Will Brooks' style prevail again, this time over Frankel's substance?
Rochester, NY (October 19, 2011) -- Monroe County voters will select a County Executive this November. If the election goes as others have since 1991, a Republican -- Maggie Brooks -- will be elected. Republicans’ 20-year hold on the leadership of the county is not entirely unsurprising: they hold a strong enrollment advantage in the Monroe County suburbs, where voter turnout tends to be strongest. In addition, for many years Republicans held a reputation for effective governance: while Erie County was succumbing to oversight by a state control board, Monroe continued to operate with little fiscal drama. Since the county switched to an elected County Executive in 1983, Republicans have won every race but one.
Brooks vs. Johnson: Style Defeats Substance with a Heavy Dose of Fear-Mongering
Eight years ago, when Brooks first sought the seat, she competed against Rochester Mayor William Johnson. That race featured County Clerk Brooks as the Republican heir-apparent to departing County Executive Jack Doyle. Brooks had cultivated a reputation as an effective administrator, serving as County Clerk since 1996, being twice elected by voters. Perhaps more important, Brooks was known by most as a former television news anchor who presented herself in a friendly, but substantive manner.
Brooks’ opponent, Mayor Bill Johnson, had thrice been elected mayor by wide margins and had the potential to run well in the suburbs. Although many pundits questioned whether Johnson could break through in the county’s notoriously white suburbs, his substantive campaign and his plain-spoken approach to government won him support from a surprising range of local leaders. Curt Smith, the conservative author and former speechwriter for George H. W. Bush, was one of Johnson’s most vocal supporters.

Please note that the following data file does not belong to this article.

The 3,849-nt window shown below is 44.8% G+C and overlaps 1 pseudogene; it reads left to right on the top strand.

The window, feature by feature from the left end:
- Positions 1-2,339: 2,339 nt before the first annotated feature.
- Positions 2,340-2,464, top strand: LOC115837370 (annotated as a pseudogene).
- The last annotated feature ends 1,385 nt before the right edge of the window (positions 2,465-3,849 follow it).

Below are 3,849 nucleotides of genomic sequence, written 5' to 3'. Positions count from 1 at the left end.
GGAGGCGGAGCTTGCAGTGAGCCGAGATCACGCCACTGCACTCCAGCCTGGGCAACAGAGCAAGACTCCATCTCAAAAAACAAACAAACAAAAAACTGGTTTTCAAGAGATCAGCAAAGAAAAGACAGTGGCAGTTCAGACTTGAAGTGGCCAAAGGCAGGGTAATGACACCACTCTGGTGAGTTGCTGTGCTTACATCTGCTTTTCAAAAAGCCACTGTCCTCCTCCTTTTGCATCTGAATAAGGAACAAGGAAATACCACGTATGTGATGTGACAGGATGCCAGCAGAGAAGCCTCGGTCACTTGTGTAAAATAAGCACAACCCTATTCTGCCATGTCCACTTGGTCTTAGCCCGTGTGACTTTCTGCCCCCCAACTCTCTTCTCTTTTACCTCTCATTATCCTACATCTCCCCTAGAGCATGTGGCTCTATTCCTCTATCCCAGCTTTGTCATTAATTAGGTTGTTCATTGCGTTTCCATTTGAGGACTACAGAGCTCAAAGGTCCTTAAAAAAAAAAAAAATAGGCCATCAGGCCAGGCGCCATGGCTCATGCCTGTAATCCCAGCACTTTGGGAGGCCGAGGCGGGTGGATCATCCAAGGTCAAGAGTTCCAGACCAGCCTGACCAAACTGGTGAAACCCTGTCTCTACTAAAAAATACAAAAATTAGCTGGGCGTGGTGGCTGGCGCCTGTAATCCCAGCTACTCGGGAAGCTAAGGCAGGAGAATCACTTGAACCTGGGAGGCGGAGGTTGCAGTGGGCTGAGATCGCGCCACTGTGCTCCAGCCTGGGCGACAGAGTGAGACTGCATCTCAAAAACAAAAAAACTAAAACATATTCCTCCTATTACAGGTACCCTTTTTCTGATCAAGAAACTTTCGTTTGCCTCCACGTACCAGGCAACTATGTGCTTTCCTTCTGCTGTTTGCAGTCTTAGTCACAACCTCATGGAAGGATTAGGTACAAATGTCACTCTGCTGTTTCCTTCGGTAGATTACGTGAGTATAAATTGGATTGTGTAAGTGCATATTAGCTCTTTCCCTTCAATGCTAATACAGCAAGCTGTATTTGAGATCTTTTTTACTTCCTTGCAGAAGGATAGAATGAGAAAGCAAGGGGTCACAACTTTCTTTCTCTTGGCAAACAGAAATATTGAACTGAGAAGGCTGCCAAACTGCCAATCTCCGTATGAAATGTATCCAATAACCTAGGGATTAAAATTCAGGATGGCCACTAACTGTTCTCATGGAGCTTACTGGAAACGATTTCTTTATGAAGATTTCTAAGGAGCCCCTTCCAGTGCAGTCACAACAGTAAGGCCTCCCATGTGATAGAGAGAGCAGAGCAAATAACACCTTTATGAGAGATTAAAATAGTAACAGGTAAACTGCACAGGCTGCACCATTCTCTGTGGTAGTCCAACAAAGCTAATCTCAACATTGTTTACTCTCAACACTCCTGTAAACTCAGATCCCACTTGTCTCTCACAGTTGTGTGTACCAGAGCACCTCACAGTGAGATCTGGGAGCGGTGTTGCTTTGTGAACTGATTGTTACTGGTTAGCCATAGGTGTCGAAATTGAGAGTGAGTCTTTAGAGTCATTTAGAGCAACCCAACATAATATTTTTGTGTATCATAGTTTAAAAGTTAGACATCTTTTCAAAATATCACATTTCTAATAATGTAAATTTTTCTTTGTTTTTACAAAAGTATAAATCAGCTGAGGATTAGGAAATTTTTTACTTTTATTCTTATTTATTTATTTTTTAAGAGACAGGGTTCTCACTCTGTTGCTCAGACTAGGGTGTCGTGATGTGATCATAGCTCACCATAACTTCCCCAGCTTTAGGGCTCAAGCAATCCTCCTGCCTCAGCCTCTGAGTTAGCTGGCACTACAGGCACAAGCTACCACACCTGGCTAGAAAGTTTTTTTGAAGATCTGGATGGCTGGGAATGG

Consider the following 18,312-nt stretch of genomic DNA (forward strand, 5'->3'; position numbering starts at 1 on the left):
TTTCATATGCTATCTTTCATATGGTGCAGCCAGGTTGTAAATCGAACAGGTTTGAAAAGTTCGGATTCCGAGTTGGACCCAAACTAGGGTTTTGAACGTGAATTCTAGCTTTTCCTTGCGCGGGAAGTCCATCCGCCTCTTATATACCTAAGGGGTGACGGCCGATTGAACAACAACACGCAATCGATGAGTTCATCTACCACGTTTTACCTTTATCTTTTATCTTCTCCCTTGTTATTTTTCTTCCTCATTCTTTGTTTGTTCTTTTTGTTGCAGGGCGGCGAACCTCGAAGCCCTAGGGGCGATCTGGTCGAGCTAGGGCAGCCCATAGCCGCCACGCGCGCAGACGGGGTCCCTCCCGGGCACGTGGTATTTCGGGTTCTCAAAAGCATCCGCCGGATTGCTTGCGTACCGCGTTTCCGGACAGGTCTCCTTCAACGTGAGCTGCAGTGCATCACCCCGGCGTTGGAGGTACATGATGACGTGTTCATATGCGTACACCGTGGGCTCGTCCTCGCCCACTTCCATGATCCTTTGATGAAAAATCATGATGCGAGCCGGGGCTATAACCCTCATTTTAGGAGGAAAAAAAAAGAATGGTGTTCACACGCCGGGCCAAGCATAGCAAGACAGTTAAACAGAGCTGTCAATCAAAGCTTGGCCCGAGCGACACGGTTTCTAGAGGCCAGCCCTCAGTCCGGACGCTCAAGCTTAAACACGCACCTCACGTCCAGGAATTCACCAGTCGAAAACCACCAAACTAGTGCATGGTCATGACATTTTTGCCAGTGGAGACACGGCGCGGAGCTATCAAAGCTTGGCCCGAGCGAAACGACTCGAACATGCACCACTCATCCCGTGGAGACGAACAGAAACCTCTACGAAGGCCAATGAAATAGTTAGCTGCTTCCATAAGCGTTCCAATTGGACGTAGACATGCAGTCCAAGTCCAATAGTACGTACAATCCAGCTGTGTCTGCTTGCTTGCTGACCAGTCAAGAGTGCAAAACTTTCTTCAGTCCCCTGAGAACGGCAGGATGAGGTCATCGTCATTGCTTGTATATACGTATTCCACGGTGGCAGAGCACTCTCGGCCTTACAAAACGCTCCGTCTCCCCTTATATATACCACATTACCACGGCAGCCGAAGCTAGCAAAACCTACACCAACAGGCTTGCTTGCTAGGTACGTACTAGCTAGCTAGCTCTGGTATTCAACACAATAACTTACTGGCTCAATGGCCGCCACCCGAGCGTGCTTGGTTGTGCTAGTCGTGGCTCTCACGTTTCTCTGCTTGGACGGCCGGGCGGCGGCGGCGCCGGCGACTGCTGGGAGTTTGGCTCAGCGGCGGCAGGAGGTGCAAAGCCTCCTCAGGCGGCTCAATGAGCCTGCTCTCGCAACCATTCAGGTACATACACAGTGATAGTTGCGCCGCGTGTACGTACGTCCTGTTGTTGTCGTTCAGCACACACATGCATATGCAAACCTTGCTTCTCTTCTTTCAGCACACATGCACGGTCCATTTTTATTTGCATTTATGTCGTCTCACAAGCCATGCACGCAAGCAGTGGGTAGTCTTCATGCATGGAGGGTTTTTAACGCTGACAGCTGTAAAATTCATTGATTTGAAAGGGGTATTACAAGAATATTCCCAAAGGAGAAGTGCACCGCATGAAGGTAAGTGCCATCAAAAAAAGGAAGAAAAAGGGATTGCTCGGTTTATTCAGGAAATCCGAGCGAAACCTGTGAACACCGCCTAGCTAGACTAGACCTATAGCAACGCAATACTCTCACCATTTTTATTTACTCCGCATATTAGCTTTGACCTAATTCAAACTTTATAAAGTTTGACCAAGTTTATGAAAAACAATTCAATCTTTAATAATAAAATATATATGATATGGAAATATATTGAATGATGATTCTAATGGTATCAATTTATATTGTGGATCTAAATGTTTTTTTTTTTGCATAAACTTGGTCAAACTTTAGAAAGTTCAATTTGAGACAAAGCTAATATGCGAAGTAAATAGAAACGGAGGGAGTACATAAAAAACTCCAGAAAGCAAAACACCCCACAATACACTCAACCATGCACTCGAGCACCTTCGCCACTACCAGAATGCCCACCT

As most residents know, Brooks won a resounding victory due, in part, to an ad campaign reminiscent of the anti-Goldwater “daisy” ad. Rochesterians know it as the “Pac Man” ad because it featured a Pac Man-like character consuming the county, suggesting to voters that Johnson’s views on municipal government would threaten their local schools (presumably unleashing a torrent of poor students of color in them). In the battle of the likable Brooks and the substantive Johnson, Brooks unleashed the latent fear of integrated schools in suburban voters. Johnson not only lost the race, he nearly lost the Democratic bastion of Brighton. Fear on the one hand and likability on the other trumped substance.
The Power of Personal Political Style
The political landscape is littered with losing candidates who thought that a substantive campaign could defeat an opponent who was clearly thin on issue, but long on likability. Locally, several politicians have built their careers not on being policy wonks or forceful leaders, but simply by showing up and signaling their commitment to the community.
Bob Stevenson, former city council member form the Northwest District in Rochester: Virtually every resident of the northwest knew Bob Stevenson personally. He attended neighborhood meetings, picnics, festivals, swim meets -- you name it, Bob was there. Stevenson was also a decent, friendly man -- eager to listen and loath to speak ill of others. With such a combination of skills, Stevenson was untouchable, leaving office only when he himself decided it was time to spend more time caring for his wife and family.
Joe Robach, former Democratic Assemblymember from Greece and current Republican State Senator from Greece and Rochester: There could be no clearer statement of Robach’s effectiveness cultivating popular support in the community than the fact that he switched parties and ran -- as a white Republican -- in a district with a large Latino and African American (predominantly Democratic) population. Robach won that race and several others by comfortable margins. Like Stevenson, Robach has cultivated a sense among residents that he is “everywhere.” Robach shows up, chats, meets and greets, cracks jokes and then is off to the next event. But he is tireless in his travels -- and voters have responded.